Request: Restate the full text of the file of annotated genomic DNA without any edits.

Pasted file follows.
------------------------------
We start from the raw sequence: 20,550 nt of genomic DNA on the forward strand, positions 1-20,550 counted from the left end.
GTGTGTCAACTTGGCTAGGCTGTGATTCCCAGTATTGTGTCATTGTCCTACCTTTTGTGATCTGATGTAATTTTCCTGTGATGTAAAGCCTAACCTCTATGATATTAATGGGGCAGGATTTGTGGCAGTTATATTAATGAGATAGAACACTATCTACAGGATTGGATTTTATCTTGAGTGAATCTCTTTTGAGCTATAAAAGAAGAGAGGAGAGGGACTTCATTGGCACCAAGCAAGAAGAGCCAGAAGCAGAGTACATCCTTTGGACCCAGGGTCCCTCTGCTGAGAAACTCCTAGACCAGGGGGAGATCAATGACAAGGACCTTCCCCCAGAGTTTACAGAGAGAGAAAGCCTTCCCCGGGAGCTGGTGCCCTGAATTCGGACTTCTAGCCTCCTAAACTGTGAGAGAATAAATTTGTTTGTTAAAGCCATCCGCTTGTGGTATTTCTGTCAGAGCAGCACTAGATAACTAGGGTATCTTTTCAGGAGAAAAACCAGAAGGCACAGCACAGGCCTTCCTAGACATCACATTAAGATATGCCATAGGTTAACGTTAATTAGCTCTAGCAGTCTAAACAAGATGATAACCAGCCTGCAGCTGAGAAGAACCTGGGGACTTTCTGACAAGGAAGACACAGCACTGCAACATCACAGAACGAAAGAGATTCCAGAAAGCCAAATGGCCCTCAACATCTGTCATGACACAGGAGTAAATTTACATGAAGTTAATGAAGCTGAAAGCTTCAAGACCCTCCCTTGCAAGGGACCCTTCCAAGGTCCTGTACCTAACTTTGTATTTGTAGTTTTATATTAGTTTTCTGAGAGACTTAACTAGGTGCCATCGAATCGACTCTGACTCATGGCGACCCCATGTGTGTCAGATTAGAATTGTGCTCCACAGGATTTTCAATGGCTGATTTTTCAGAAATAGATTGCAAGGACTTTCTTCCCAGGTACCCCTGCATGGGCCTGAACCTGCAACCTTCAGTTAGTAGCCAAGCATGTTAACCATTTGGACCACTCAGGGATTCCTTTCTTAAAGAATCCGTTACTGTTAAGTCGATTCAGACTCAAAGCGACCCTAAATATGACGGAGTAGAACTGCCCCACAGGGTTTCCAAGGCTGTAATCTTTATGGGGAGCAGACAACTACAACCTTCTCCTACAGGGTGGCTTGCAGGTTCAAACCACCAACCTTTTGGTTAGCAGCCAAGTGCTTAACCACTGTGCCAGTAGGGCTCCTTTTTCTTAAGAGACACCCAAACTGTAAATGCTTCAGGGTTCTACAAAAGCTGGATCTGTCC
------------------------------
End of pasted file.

We start from the raw sequence: 20,550 nt of genomic DNA on the forward strand, positions 1-20,550 counted from the left end.
GTGTGTCAACTTGGCTAGGCTGTGATTCCCAGTATTGTGTCATTGTCCTACCTTTTGTGATCTGATGTAATTTTCCTGTGATGTAAAGCCTAACCTCTATGATATTAATGGGGCAGGATTTGTGGCAGTTATATTAATGAGATAGAACACTATCTACAGGATTGGATTTTATCTTGAGTGAATCTCTTTTGAGCTATAAAAGAAGAGAGGAGAGGGACTTCATTGGCACCAAGCAAGAAGAGCCAGAAGCAGAGTACATCCTTTGGACCCAGGGTCCCTCTGCTGAGAAACTCCTAGACCAGGGGGAGATCAATGACAAGGACCTTCCCCCAGAGTTTACAGAGAGAGAAAGCCTTCCCCGGGAGCTGGTGCCCTGAATTCGGACTTCTAGCCTCCTAAACTGTGAGAGAATAAATTTGTTTGTTAAAGCCATCCGCTTGTGGTATTTCTGTCAGAGCAGCACTAGATAACTAGGGTATCTTTTCAGGAGAAAAACCAGAAGGCACAGCACAGGCCTTCCTAGACATCACATTAAGATATGCCATAGGTTAACGTTAATTAGCTCTAGCAGTCTAAACAAGATGATAACCAGCCTGCAGCTGAGAAGAACCTGGGGACTTTCTGACAAGGAAGACACAGCACTGCAACATCACAGAACGAAAGAGATTCCAGAAAGCCAAATGGCCCTCAACATCTGTCATGACACAGGAGTAAATTTACATGAAGTTAATGAAGCTGAAAGCTTCAAGACCCTCCCTTGCAAGGGACCCTTCCAAGGTCCTGTACCTAACTTTGTATTTGTAGTTTTATATTAGTTTTCTGAGAGACTTAACTAGGTGCCATCGAATCGACTCTGACTCATGGCGACCCCATGTGTGTCAGATTAGAATTGTGCTCCACAGGATTTTCAATGGCTGATTTTTCAGAAATAGATTGCAAGGACTTTCTTCCCAGGTACCCCTGCATGGGCCTGAACCTGCAACCTTCAGTTAGTAGCCAAGCATGTTAACCATTTGGACCACTCAGGGATTCCTTTCTTAAAGAATCCGTTACTGTTAAGTCGATTCAGACTCAAAGCGACCCTAAATATGACGGAGTAGAACTGCCCCACAGGGTTTCCAAGGCTGTAATCTTTATGGGGAGCAGACAACTACAACCTTCTCCTACAGGGTGGCTTGCAGGTTCAAACCACCAACCTTTTGGTTAGCAGCCAAGTGCTTAACCACTGTGCCAGTAGGGCTCCTTTTTCTTAAGAGACACCCAAACTGTAAATGCTTCAGGGTTCTACAAAAGCTGGATCTGTCC